Tobold: Thank you for that interview.

[NEWSFLASH: Shortly after the interview I got the message that EVIL ONLINE was cancelled. An Icelandic judge had ruled that the game in both name and content infringed upon the intellectual property of a local company.]

Friday, September 9, 2011

Anthropomorphization of game companies

I was reading various blog entries on my newsreader, as well as comments on this blog, and it struck me how often people use phrases like "Blizzard hates talent trees", or "Ubisoft should respect their customers more" when discussing game companies. I probably fall in the same trap often enough. But the fact is that "Blizzard" or "Ubisoft" are not persons, but companies. They don't feel or hate or do anything else which would require a personality. Maybe one or several persons working for that company expressed some opinion somewhere, but the company itself has no feelings. In most cases the feelings or motives attributed to a company are not shared by everybody working for that company. Sometimes *nobody* in the company feels or thinks that way, especially when considering the wilder claims of some people how this or that company is out to ruin a certain market or product.

Of course this anthropomorphization of companies is only natural. I'm happy that Blizzard invited me into their Diablo III beta, and not so happy that Bioware didn't invite me to the SWTOR beta. But of course "Blizzard" didn't invite me, somebody working for Blizzard did. I doubt that "inviting Tobold into betas" is part of the official company policy. And as far as I can fathom, "Bioware" doesn't hate me, they just haven't even started the European beta yet (and cancelled the September beta weekends in the US, which to me suggests technical problems). Even if Bioware sends me a beta invite some day, it would be hard for me to tell whether they did that on purpose, because somebody in the company thought it was a good idea to get bloggers on their side, or whether it was by random chance due to my pre-order and sign-up for the beta. If some company treats me better than another, it is either a small company with a deliberate "marketing via bloggers" strategy, or a bigger company where some individual employee just happens to like my blog. "Bioware" doesn't "hate" me, on a company level they aren't even aware that I exist.

On a related note I had to laugh when I read yet another conspiracy theory claiming that Blizzard launched the Diablo III beta to divert attention away from SWTOR. Again, "Blizzard" is neither a person nor a monolithic entity, so there is serious doubt that every single Blizzard employee feels threatened by SWTOR. And even if there are probably *some* strategic thinkers working for Blizzard marketing, the Diablo III beta launch is more likely to be related to a presumably planned end 2011 release date than a strategic move to cause problems for any game with a similar release date. Launching games "when they are ready" works both ways, Diablo III simply is ready for that stage of the development cycle.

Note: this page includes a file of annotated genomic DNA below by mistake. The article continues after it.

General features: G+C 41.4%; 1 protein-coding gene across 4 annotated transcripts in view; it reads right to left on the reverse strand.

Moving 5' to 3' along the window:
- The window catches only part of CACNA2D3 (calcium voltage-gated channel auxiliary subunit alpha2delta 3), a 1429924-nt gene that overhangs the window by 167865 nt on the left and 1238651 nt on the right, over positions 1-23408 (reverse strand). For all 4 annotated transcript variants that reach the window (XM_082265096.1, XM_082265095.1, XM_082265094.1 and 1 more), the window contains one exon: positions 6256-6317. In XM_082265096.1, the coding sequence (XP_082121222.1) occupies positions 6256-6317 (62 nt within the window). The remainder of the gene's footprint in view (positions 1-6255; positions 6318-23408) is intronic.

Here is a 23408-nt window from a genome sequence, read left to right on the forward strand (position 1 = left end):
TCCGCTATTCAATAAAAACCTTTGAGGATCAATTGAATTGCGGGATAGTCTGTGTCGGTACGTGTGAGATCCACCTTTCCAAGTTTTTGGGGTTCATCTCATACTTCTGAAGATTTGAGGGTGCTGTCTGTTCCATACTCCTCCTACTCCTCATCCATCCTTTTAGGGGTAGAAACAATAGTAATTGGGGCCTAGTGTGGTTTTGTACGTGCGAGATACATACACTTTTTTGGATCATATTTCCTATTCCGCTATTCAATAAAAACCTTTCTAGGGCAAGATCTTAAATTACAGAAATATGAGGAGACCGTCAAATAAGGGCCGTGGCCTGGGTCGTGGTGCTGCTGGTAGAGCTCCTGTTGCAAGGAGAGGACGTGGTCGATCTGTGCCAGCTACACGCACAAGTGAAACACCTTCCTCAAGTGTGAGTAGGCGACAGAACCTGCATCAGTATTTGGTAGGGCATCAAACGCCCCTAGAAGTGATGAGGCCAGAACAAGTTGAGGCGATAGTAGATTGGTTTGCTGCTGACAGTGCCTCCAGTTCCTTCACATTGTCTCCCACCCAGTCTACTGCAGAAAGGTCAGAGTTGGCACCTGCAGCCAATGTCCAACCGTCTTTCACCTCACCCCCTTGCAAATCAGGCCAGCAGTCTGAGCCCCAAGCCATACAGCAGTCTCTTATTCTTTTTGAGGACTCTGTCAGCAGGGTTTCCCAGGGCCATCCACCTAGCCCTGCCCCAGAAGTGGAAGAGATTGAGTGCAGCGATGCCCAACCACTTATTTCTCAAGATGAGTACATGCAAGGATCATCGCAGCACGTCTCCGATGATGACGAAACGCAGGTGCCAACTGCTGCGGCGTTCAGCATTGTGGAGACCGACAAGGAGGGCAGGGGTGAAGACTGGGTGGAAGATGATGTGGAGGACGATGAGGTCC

The discussion gets downright useless when people use arguments of morality on an anthropomorphic image of a company. Companies aren't "good" or "evil". They can, like Google, have a mission statement encouraging employees to not be evil. Or they can have company policies with different degrees of taking morality into account. But while there are questions in the life of a company that require a moral decision ("do we use a cheap sweatshop as sub-contractor for our goods?"), those questions are few and far between. If a game company decides whether to use DRM, and in which form, that is a business decision, not a moral question. It is based on technical aspects ("does the DRM work?"), and marketing aspects ("do we make more money from people who buy our game because they can't steal it than we lose money from people who don't buy our game because it does have DRM?"). And somewhere in that company some manager is paid for making this sort of decision. You might agree or disagree with their decision, but in the end it is that manager who decides, and that often based on data you don't have access to. I am pretty certain that there are cases where always-on online DRM protection is both the best technical solution, and has a positive effect on profits. That makes it a "good" business decision, but not in the "good or evil" sense. You can have influence future decisions of that type by refusing to buy a game with DRM, but ranting about how "evil" that company is for not letting you steal their game isn't going to get you anywhere.

The biggest danger for any company is becoming so big and self-absorbed that nobody high enough placed in the company's decision processes is considering the tendency of the public to anthropomorphize the company. Perception *is* important for a company. While the company isn't in reality "evil", a few bad decisions can make people perceive it as such, especially in situations where that company holds a monopoly or dominant market position. In spite of their "don't be evil" motto, Google is on a dangerous path towards being perceived as the next "evil empire" of big IT companies. Facebook already went from being everybody's darling to having every move regarded with suspicion. And even Apple is learning that people's perception of it changes when markets are concerned in which Apple dominates the competition. Nobody can please everybody all the time, and the more customers you have, the more likely are you to make some of them angry with some decision. MMORPG companies are very much at risk here, because they effectively sell something approaching a life-style to their more committed customers. But sometimes the reactions of players to some nerf or other game design decision are downright silly. Game companies aren't persons, and even if you'd consider them as such, it would be unlikely that they were involved in a conspiracy to ruin games. The wildest claims in the MMORPG blogosphere tell you more about the mental state of the blogger, than about how companies really work.